Strawberries, an important Florida crop, are grown on raised beds covered with plastic mulch. The plastic mulch provides good control of many weeds, but some problem species can emerge from the transplant hole during crop establishment. POST herbicide options for broadleaf weed control within the strawberry bed is limited to clopyralid, which only provides suppression. Strawberry canopy shielding may be responsible for the observed incomplete control with clopyralid application for problematic broadleaf weed species such as black medic and Carolina geranium. Two field experiments were established on mature strawberries to evaluate spray penetration through the canopy. The first examined spray penetration through the canopy of multiple strawberry cultivars at various distances from the crown. The second examined the effects of application volumes and nozzle selection on spray penetration. Cultivar selection had no effect on spray penetration through the canopy. In the first study, when applying at 281 L ha-1, the area around the planting hole (0 to 5 cm from the crown) had 8% coverage below the canopy while the area below the canopy edge (10 to 15 cm from the crown) had 27% coverage. In the second study, increasing the application volume from 187 to 375 L ha-1 increased coverage by 81%. Increasing the application volume from 375 to 740 L ha-1 increased coverage 33% with maximal coverage of 53% at 740 L ha-1. Nozzle type (standard even flat spray tip, Drift Guard, or TwinJet nozzles) did not affect coverage or deposition volume below the canopy. Overall, mature strawberry canopies demonstrated similar spray droplet penetration across cultivars with increased penetration with increased distance from the crown. Penetration increased with increasing application volume, but the nozzle types used in this experiment did not affect penetration. Additional research is needed to better define the effect of application volume on herbicide efficacy.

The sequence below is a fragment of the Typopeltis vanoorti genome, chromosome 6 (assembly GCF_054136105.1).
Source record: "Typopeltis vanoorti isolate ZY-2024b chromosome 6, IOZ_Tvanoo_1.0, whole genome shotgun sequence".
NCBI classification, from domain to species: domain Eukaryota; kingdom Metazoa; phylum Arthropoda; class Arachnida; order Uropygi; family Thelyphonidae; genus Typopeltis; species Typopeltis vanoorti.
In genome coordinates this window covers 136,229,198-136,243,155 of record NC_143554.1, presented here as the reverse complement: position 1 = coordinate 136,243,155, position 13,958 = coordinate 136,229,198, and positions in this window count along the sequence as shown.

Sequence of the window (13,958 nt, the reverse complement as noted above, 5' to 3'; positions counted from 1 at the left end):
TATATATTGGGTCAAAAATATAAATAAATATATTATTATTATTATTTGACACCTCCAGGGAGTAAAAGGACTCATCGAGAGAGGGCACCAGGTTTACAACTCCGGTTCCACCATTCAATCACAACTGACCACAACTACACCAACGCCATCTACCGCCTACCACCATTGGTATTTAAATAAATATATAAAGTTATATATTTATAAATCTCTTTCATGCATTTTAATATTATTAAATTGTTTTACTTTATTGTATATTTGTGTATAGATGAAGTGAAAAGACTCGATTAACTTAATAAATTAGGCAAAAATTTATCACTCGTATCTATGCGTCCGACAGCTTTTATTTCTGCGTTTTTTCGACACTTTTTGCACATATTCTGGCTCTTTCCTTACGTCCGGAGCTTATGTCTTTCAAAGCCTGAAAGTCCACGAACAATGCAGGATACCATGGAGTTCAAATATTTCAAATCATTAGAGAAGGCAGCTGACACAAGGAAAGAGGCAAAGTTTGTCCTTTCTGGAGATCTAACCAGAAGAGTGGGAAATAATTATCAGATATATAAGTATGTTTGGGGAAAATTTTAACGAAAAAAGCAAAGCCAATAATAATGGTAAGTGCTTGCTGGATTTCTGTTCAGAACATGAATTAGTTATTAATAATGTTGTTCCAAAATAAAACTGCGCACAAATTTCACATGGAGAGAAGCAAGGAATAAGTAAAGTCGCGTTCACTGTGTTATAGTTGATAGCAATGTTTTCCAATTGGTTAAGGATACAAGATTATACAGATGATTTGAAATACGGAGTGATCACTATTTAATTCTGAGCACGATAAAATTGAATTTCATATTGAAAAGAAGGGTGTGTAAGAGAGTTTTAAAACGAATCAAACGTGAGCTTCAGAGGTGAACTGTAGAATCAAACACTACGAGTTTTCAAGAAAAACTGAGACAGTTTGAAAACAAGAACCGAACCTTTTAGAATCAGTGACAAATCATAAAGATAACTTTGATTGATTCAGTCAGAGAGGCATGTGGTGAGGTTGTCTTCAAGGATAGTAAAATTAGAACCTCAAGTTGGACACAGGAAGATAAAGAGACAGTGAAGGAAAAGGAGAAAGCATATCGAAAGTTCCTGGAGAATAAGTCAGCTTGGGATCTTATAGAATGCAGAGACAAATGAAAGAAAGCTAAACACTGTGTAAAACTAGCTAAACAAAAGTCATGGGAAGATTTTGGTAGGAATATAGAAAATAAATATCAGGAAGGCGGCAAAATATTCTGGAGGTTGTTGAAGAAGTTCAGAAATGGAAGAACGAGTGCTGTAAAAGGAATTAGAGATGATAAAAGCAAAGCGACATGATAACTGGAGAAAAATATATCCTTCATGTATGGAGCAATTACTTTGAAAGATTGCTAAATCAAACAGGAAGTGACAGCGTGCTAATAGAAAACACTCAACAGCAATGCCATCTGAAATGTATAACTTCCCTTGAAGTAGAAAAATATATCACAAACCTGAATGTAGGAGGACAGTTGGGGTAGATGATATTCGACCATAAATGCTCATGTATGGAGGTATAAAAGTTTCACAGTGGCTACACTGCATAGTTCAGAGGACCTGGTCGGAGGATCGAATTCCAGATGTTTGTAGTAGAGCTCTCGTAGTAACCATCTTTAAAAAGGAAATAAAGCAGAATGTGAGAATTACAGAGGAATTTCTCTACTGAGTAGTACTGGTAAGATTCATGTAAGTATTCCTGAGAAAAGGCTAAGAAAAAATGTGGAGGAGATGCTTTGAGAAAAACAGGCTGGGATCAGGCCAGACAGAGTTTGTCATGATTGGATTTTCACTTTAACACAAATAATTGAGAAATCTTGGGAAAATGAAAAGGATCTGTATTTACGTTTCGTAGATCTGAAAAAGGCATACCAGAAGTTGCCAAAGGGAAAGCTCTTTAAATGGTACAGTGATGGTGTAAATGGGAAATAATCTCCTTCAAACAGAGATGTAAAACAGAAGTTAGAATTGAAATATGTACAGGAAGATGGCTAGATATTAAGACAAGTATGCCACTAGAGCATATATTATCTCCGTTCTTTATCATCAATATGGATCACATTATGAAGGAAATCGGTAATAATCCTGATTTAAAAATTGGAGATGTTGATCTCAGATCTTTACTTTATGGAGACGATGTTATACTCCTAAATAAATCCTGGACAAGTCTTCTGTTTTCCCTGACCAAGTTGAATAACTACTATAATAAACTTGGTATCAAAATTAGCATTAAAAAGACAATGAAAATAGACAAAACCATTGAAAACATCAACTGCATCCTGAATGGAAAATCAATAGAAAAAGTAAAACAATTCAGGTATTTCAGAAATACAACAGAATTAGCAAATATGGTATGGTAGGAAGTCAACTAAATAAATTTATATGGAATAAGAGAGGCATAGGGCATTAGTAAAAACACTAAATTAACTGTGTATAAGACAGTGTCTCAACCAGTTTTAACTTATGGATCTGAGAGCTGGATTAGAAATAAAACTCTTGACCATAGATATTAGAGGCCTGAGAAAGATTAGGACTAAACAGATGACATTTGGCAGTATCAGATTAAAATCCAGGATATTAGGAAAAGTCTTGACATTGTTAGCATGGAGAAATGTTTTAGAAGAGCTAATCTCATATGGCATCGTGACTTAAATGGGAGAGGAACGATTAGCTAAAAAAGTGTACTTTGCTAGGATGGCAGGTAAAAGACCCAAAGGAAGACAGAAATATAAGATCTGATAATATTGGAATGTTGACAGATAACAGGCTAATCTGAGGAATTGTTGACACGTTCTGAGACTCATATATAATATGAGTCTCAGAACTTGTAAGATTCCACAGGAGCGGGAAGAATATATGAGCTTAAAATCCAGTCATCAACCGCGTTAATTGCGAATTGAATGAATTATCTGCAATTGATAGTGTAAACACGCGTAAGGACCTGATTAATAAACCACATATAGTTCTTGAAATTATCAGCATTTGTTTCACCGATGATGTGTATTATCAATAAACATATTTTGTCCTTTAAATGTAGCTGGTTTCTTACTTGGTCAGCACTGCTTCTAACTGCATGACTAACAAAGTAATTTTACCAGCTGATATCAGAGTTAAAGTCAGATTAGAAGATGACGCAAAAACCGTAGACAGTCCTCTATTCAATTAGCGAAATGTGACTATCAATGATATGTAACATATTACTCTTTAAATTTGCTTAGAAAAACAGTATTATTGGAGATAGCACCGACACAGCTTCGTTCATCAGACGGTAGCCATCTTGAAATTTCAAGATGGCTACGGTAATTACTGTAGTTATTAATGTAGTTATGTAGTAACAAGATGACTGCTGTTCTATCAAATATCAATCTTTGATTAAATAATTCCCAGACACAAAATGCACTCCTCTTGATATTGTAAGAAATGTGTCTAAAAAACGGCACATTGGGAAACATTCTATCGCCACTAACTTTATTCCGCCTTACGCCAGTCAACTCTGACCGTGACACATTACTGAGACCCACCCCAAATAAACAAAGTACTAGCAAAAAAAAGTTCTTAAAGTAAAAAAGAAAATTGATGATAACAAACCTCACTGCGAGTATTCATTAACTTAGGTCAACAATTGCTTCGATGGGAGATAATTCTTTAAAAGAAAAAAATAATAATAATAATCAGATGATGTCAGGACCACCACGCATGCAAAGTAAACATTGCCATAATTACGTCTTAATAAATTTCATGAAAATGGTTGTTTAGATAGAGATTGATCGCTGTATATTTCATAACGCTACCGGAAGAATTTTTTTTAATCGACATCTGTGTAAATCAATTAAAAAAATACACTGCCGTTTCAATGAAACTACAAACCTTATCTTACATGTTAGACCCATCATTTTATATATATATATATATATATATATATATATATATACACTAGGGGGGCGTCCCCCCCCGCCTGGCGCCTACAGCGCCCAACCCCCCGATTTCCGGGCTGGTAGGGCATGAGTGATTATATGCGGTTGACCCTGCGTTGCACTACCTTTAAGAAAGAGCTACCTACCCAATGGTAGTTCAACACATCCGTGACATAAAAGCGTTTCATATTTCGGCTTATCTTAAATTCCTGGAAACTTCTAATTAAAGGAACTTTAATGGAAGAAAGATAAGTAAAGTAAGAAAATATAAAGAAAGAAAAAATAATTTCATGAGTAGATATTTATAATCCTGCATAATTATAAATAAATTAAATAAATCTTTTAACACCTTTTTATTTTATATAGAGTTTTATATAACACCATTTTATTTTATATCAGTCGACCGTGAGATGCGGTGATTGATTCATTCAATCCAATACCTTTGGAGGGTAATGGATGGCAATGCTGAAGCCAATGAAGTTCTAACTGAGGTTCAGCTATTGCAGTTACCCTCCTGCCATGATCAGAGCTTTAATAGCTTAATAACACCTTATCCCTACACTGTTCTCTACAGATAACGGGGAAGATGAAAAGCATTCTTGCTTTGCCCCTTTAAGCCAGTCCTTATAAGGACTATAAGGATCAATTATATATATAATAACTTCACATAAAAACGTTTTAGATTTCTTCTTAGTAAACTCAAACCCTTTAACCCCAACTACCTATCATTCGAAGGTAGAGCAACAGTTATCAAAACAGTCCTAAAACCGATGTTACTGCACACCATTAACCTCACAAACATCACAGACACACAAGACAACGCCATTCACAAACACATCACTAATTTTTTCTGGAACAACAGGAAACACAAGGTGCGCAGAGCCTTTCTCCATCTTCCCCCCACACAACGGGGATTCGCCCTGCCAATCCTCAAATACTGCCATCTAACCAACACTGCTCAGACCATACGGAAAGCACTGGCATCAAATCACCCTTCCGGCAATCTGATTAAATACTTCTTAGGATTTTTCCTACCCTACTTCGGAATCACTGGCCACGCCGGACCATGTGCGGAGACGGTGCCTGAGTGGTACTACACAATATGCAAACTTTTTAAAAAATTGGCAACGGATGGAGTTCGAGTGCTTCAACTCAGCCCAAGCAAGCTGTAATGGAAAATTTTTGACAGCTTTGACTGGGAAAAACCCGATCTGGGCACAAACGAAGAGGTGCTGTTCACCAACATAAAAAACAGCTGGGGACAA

Nomenclature: Strawberry, Fragaria × ananassa (Weston) Duchesne ex Rozier